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Missouri Medicare Advantage Plans | A Guide to Your Options

Updated on: February 21st, 2021

We aim to help you make informed healthcare decisions. While this post may contain links to lead generation forms, this won’t influence our writing. We follow strict editorial standards to give you the most accurate and unbiased information.

What Are Medicare Advantage Plans in Missouri? 

Medicare Advantage (MA) plans in Missouri are bundled alternatives to Original Medicare offered by private insurance companies that have been approved by Medicare. Most plans also include Medicare Part D (prescription drug) benefits, and many offer extra services like hearing, vision and dental care.1 

What You Need to Know 

The average cost for an MA plan in Missouri is $9.59, which is less than half the cost of the national average of $21.

Most MA plans include Medicare Part D (prescription drug benefits).

Missouri Medicare members can contact CLAIM, which provides free, unbiased advice on Medicare and related programs.

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What Types of Medicare Advantage Plans Are Available?

You can choose among several types of MA plans. Most plans use a network of physicians and healthcare facilities that have contracted with the insurance company. Your options may include:

  • Health maintenance organizations (HMOs): With this plan type, you are typically required to seek treatment from in-network providers unless it’s an emergency. If you visit an out-of-network provider, you may be responsible for the costs. Usually, you need a referral from your primary care physician to see a specialist. This is the most common type of MA plan. 
  • Preferred provider organizations (PPOs): With these plans, you pay less if you seek care from an in-network provider, but you can visit out-of-network providers as well. You typically don’t need a referral to see a specialist. 
  • Special needs plans (SNPs): These plans serve Medicare members with specific healthcare needs. There are three types of SNPs: 
    • Chronic condition special need plans (C-SNPs): This type of plan is for Medicare beneficiaries who have chronic health conditions, including diabetes, end-stage renal disease (ESRD) and cancer.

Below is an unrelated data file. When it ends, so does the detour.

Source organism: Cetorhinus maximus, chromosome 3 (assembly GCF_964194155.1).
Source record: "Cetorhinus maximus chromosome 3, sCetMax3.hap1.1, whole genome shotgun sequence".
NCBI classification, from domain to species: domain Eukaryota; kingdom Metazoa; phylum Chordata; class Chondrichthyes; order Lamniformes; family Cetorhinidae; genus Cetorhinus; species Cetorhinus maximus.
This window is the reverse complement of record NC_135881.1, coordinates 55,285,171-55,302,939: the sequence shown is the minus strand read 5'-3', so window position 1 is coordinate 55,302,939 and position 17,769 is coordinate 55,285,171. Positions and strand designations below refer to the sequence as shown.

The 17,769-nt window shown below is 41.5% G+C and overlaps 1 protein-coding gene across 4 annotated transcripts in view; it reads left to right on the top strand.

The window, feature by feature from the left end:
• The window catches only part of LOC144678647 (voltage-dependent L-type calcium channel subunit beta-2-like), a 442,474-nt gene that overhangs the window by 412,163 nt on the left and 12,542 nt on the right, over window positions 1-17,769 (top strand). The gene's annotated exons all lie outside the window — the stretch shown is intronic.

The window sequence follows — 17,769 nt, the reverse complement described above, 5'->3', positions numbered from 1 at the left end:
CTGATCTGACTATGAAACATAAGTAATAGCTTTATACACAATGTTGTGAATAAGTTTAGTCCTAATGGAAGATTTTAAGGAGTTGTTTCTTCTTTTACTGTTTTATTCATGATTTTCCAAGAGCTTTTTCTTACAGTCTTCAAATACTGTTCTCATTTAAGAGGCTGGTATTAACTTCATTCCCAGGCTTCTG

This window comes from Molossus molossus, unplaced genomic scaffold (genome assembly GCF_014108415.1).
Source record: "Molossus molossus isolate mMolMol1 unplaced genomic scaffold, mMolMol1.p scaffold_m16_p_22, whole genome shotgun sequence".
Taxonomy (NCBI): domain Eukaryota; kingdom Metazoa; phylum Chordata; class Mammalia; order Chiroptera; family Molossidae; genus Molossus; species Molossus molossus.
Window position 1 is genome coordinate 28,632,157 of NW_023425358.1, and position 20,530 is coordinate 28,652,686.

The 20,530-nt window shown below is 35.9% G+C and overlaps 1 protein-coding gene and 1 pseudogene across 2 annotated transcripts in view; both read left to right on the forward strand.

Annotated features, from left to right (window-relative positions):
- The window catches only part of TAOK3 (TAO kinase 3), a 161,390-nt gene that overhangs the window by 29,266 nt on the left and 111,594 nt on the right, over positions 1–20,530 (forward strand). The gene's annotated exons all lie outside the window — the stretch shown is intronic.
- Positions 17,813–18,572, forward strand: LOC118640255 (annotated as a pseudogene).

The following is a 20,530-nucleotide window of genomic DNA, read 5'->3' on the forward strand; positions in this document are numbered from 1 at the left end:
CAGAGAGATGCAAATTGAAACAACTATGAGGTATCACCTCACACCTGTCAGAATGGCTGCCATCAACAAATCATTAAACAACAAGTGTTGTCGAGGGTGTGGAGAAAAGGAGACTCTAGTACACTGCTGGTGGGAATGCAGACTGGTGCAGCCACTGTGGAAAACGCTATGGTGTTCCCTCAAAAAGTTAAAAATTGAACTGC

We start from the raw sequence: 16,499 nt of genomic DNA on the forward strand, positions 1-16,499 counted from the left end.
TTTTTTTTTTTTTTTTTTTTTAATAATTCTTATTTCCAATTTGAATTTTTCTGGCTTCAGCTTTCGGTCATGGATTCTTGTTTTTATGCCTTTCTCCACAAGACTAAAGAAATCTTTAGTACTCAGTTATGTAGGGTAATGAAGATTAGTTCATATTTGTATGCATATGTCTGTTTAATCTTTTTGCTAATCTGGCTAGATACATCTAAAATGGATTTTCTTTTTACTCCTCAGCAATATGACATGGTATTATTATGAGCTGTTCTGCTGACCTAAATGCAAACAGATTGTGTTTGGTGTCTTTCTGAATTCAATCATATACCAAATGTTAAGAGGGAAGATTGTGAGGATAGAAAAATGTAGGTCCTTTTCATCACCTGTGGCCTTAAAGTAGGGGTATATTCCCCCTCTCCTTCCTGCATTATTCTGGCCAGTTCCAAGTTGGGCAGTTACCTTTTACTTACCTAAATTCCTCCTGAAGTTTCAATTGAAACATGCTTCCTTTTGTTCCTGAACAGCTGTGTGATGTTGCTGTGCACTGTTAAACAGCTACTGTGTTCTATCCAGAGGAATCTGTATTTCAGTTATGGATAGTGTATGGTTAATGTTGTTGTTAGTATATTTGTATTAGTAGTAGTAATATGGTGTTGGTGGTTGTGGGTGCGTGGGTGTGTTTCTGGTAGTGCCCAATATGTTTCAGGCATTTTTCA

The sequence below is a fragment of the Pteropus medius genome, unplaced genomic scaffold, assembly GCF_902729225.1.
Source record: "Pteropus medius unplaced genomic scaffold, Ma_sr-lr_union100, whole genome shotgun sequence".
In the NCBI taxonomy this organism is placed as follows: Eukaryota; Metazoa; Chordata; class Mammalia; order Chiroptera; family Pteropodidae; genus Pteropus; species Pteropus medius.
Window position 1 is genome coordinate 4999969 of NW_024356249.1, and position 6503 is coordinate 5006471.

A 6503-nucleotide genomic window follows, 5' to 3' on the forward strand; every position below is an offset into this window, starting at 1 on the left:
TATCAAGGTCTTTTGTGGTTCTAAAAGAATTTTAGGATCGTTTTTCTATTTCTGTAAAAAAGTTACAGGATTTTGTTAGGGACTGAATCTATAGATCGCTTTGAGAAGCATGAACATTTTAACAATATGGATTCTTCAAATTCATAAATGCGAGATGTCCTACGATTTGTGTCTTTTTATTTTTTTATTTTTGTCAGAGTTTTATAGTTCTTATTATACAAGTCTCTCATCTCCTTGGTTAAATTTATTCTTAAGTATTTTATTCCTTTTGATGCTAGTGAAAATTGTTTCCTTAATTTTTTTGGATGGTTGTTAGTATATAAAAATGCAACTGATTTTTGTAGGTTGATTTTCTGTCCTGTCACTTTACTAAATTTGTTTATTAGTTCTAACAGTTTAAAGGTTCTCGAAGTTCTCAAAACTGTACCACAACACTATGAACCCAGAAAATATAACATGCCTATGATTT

• Dual eligible special need plans (D-SNPs): This option is for people who are eligible for both Medicare and Medicaid. 
    • Institutional special need plans (I-SNPs): These plans are for nursing home residents and people who need nursing care at home. 
  • Private fee-for-service (PFFS) plans: With this plan option, you can see any healthcare provider who accepts the terms of your plan. Some PFFS plans have a provider network, and you pay less if you see someone in-network. 
  • Medical savings accounts (MSAs): This plan pairs a medical savings account with a high-deductible MA plan. Your deductible is the amount you pay for Medicare-covered services before your plan starts to pay. The plan adds funds to your MSA, and you can use those funds to pay for out-of-pocket costs. If you run out of funds in your MSA before you reach your deductible, you’re responsible for out-of-pocket costs until you reach your deductible.2

Thousands Enrolled

More than a third of eligible Missouri residents, or about 500,000, have signed up for a Medicare Advantage plan.

What Are Prescription Drug Options with Medicare Advantage?

Most MA plans include Medicare Part D (prescription drug coverage). If you choose an MSA plan and certain PFFS plans without Part D coverage, you can buy a separate Part D prescription drug plan. If you opt for an HMO or PPO without prescription benefits, you can’t buy a separate plan.3

Important: If you don’t buy Part D coverage when you’re first eligible, you may be required to pay an ongoing late enrollment penalty if you purchase Part D later.4 

How Do You Choose a Medicare Advantage Plan?

To choose a Missouri MA plan, consider the following:

  • Premiums: This is the monthly amount you pay for a plan. Plan premiums vary; some have a $0 premium, while others cost more. 
  • Other costs: Plans also have other out-of-pocket costs. Your deductible is the amount you pay for Medicare-covered services before your plan starts paying. Coinsurance is a percentage you pay for covered services and medical items after you’ve met your deductible. Copayments are a set dollar amount you pay for healthcare services and supplies and may apply before and/or after you’ve met your deductible.5 Finally, the out-of-pocket maximum is the most you’ll pay out of pocket for covered care each year.6 
  • Plan benefits: While all plans cover Medicare Parts A and B, and many include Part D, they vary when it comes to extra benefits. Plans may offer vision, dental and hearing care. Almost all offer telehealth, and some offer other perks like fitness programs and transportation to medical appointments.7